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    Bella Bond’s mother pleads not guilty

    Rachelle Bond (right) consulted with her defense attorney, Janice Bassil.
    Pat Greenhouse/Globe staff/pool
    Rachelle Bond (right) consulted with her defense attorney, Janice Bassil, in court Wednesday.

    While investigators conducted a months-long, international search to identify the remains of the girl known as “Baby Doe,” her mother attended a family reunion with the accused murderer and accepted more than $1,400 in state welfare assistance for children, even though she knew her daughter was dead, prosecutors said Wednesday.

    Those details emerged Wednesday as Rachelle Bond appeared in court for the first time since a grand jury indicted her in December on charges of accessory to murder and larceny. Bond, 40, who hid her face and crouched as she entered the hearing at Suffolk Superior Court, pleaded not guilty, and was ordered held on $1 million cash bail.

    Bond had ample opportunity to report the death of Bella, whose body was discovered in a trash bag that washed up on a Deer Island beach in June, prosecutors said. Instead, they said, she willingly helped conceal the girl’s body, continued her relationship with her boyfriend and the toddler’s accused killer, Michael P. McCarthy, 35, and repeatedly lied about the child’s whereabouts.

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    Bond’s lawyer, Janice Bassil, argued that Bond was burdened by an abusive relationship and was “emotionally and psychologically controlled” by McCarthy. She asked a judge for a swift arraignment, citing the worldwide attention the case has attracted. Bassil said she was worried the prosecution’s statements could prejudice a potential jury against her client.

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    “We dispute any allegations that she assisted in the death of her child,” Bassil said after the proceedings. “She loved her daughter.”

    When she was arrested in September, Bond allegedly told police that on the night Bella was beaten to death, McCarthy volunteered to put the girl to sleep, but Bond later found him standing over her daughter’s dead body.

    Both sides in the case acknowledge that McCarthy threatened Bond with death if she told anyone about Bella’s murder. Bassil, her lawyer, said that this threat was evidence of the control McCarthy exerted over Bond, which directed her actions in the following months.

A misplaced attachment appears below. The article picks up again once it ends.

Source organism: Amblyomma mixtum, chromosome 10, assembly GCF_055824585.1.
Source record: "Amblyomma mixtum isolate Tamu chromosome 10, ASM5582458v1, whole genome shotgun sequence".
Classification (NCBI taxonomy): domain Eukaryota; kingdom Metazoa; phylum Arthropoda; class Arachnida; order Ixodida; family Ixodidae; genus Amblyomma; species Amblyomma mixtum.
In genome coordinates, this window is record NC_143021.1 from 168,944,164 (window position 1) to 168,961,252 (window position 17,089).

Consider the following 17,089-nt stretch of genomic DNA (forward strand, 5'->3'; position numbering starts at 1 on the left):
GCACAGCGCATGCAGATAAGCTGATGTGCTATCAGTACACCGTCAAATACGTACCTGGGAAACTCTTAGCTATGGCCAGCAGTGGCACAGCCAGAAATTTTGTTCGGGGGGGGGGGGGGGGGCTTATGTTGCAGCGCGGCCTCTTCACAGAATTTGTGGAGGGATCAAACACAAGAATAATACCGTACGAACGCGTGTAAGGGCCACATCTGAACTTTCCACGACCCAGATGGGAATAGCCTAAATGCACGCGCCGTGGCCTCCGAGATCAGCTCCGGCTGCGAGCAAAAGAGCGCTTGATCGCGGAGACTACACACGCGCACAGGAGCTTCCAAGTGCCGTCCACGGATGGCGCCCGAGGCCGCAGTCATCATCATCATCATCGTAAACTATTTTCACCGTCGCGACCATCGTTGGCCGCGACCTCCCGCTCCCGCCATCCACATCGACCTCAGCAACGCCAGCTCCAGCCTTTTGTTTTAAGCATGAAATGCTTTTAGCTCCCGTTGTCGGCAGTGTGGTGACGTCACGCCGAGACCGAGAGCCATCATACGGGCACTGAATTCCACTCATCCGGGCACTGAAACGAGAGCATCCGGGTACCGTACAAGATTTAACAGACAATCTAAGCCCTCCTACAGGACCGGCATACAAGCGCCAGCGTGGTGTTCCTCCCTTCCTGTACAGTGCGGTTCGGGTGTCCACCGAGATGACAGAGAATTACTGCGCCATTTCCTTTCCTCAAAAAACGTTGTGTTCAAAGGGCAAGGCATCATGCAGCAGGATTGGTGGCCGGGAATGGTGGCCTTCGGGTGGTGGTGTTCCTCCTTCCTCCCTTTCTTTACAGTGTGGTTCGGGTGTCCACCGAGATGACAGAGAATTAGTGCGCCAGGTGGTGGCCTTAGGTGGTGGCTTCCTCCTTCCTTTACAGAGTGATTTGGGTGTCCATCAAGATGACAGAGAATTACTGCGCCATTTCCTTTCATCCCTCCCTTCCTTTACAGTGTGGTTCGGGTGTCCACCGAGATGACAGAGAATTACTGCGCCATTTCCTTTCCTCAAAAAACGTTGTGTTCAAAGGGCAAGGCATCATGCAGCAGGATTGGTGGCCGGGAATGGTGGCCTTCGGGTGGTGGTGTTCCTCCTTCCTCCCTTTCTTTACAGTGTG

David Deakin, the prosecutor, sought to show how Bond acted independently in helping McCarthy conceal the crime.

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    At Wednesday’s arraignment, Deakin described in detail the moment of Bella’s murder, saying that Bond had watched McCarthy “moving his arms quickly in the area of the girl’s mid-section,” and that Rachelle Bond knew her daughter was dead because her face was “gray” and swollen. Deakin said that McCarthy ordered Bond out of the room as he put the girl’s body in a refrigerator, where it remained for “two or three days,” while the couple went on a heroin binge.

    Deakin said during that time the couple devised a plan to hide the body. They placed the trash bag containing Bella’s body in a duffel bag and loaded it with weights taken from a Quincy plumbing business owned by McCarthy’s father. Deakin said the two eventually threw the bag into the water near Boston’s Seaport District.

    “The defendant knowingly and intentionally aided [McCarthy] in concealing the body,” Deakin said in court.

    In the ensuing months, including the weeks after the body was discovered and her daughter became known worldwide as “Baby Doe,” Deakin said Bond and McCarthy maintained a domestic relationship and attend social events together. At McCarthy’s family reunion in New Hampshire in July, Deakin said, other relatives told authorities that the couple acted normally.

    In September, Deakin said, Bella’s father, Joseph Amoroso, twice came to Bond’s Dorchester home to visit his child, Bond told him Bella was away with family, although she knew the girl was dead.

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    On Sept. 16, the day after Amoroso’s second visit, Bond allegedly admitted to a friend that McCarthy had killed her daughter. The friend then told his sister, and both siblings later passed along Bond’s words to police.

    Only then were officials able to match Bella’s identity to the mysterious “Baby Doe.”

    The ensuing police investigation used cadaver-sniffing dogs to identify traces of Bella’s body in the couple’s refrigerator, and dive teams found the weights and the duffel bag in waters near the Black Falcon Cruise Terminal in the Seaport District.

    On Wednesday, after the arraignment concluded, Bassil said that regardless of her client’s public actions, Bond was always under the control of McCarthy.

    Before the death of her child, Bond had a history of crime, including charges for drug possession and prostitution. According to prosecutors, Wednesday marked Bond’s 32nd arraignment in a Massachusetts courthouse. Her next court appearance is scheduled for Feb. 25.

    McCarthy is scheduled to be arraigned in Bella’s murder on Jan. 11.

    Astead W. Herndon can be reached at astead.herndon@globe.com. Follow him on Twitter @AsteadWH.